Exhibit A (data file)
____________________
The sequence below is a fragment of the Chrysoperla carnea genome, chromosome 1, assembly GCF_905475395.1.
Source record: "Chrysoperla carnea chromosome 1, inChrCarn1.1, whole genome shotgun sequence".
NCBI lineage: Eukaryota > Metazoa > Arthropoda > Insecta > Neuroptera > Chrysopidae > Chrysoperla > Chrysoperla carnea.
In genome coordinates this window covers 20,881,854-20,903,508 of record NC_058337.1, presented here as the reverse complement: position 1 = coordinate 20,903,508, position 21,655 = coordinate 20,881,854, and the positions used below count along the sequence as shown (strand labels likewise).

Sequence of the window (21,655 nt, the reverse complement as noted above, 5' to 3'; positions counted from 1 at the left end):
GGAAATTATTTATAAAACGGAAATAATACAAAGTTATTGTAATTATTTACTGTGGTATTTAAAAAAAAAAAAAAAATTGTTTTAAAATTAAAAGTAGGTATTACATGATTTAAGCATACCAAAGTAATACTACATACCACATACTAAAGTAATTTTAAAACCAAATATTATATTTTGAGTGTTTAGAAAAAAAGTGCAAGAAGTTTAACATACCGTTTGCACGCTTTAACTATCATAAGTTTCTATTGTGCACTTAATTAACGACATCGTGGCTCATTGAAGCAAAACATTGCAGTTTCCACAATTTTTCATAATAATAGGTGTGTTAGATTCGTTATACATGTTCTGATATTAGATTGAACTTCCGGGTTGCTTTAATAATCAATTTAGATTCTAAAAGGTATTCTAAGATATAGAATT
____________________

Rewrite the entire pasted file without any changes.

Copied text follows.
The sequence below is a fragment of the Chrysoperla carnea genome, chromosome 1, assembly GCF_905475395.1.
Source record: "Chrysoperla carnea chromosome 1, inChrCarn1.1, whole genome shotgun sequence".
NCBI lineage: Eukaryota > Metazoa > Arthropoda > Insecta > Neuroptera > Chrysopidae > Chrysoperla > Chrysoperla carnea.
In genome coordinates this window covers 20,881,854-20,903,508 of record NC_058337.1, presented here as the reverse complement: position 1 = coordinate 20,903,508, position 21,655 = coordinate 20,881,854, and the positions used below count along the sequence as shown (strand labels likewise).

Sequence of the window (21,655 nt, the reverse complement as noted above, 5' to 3'; positions counted from 1 at the left end):
GGAAATTATTTATAAAACGGAAATAATACAAAGTTATTGTAATTATTTACTGTGGTATTTAAAAAAAAAAAAAAAATTGTTTTAAAATTAAAAGTAGGTATTACATGATTTAAGCATACCAAAGTAATACTACATACCACATACTAAAGTAATTTTAAAACCAAATATTATATTTTGAGTGTTTAGAAAAAAAGTGCAAGAAGTTTAACATACCGTTTGCACGCTTTAACTATCATAAGTTTCTATTGTGCACTTAATTAACGACATCGTGGCTCATTGAAGCAAAACATTGCAGTTTCCACAATTTTTCATAATAATAGGTGTGTTAGATTCGTTATACATGTTCTGATATTAGATTGAACTTCCGGGTTGCTTTAATAATCAATTTAGATTCTAAAAGGTATTCTAAGATATAGAATT